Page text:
V – Villains

My A to Z Challenge theme is teaching you how not to write a book, or a short story, or any piece of creative writing whatsoever. For more information, including links to previous chapters and lessons, please refer to this post. Now buckle in and proceed with…



Billionaire Highlander cowboy Hawk MacHardcastle is tired of living the jetset life of champagne, bucking broncos, kilts, fast cars, and burning bundles of cash for warmth. Desperate to find meaning in his life, he retires to his family’s isolated cabin in the wilds of New Jersey, on the shores of majestic Lake Latrine.

There, Hawk plans on self-reflection and pursuing the great love of his life—fishing. However, Hawk’s self-imposed loneliness comes to an end when he makes a most unusual companion and fishing buddy.

Dropsy Velvet was once a young woman living on the shores of Lake Latrine with her settler family. However, a curse turned her into a mermaid and now she lives, sad and alone, in the depths of the lake. She hasn’t had human contact for close to fifty years, thanks to everyone either being terrified of her or thinking they’re drunk when they see her—but Hawk may be the connection to the world she’s been craving. Charmed by her innocent face, sparkling wit, and huge bare breasts, Hawk decides to help her find a way to lift the curse, as she will lift his: the curse of ennui and affluenza. But time is running out, for something sinister wants to flush Latrine away forever.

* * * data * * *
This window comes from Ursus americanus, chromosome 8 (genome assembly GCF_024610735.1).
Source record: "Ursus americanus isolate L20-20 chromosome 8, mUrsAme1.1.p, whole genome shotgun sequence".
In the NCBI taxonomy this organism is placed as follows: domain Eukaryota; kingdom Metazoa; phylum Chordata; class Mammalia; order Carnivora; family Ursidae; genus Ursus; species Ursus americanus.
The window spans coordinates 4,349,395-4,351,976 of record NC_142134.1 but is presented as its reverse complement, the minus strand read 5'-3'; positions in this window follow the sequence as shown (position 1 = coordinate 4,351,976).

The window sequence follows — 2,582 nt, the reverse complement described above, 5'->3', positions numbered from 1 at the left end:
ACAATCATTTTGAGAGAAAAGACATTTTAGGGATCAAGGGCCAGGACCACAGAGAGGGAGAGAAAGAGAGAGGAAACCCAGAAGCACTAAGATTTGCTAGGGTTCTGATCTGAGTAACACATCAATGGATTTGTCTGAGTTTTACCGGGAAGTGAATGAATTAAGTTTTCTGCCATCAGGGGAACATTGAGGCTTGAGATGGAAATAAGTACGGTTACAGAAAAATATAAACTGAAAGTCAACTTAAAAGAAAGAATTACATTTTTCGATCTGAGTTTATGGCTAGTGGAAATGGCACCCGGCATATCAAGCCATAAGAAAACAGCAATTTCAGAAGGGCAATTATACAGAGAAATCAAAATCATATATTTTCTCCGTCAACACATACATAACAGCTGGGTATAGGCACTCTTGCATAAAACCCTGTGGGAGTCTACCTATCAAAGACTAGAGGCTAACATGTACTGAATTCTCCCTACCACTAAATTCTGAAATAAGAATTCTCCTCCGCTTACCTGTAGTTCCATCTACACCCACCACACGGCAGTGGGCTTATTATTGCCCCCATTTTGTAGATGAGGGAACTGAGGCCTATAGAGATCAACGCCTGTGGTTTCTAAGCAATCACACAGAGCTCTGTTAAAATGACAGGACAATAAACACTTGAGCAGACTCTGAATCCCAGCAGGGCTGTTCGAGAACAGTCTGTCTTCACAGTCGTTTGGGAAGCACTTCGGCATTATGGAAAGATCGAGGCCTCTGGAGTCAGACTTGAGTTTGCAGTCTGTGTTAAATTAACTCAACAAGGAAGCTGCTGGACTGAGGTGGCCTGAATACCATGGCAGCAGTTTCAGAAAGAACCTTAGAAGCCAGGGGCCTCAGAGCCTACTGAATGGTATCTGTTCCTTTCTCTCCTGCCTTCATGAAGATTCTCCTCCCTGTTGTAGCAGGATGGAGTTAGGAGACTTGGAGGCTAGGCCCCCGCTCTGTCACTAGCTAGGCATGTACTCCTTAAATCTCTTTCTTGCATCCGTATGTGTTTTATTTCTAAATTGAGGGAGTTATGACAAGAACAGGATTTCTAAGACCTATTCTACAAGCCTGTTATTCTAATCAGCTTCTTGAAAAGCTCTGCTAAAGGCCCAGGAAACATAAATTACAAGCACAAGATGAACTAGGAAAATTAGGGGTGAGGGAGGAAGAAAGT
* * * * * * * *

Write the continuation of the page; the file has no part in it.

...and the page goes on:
Hawk prepared himself for the fight that would ensue at sundown. He would not let his beloved be sucked down the drain to Hell. He outfitted himself with every weapon he owned, including his specially-designed cleats with iron spikes for evil stomping, and returned to the water where Dropsy floated listlessly as she stared at the sinking sun.

“Tell me all about this witch,” Hawk commanded. “So I might know best how to stop her.”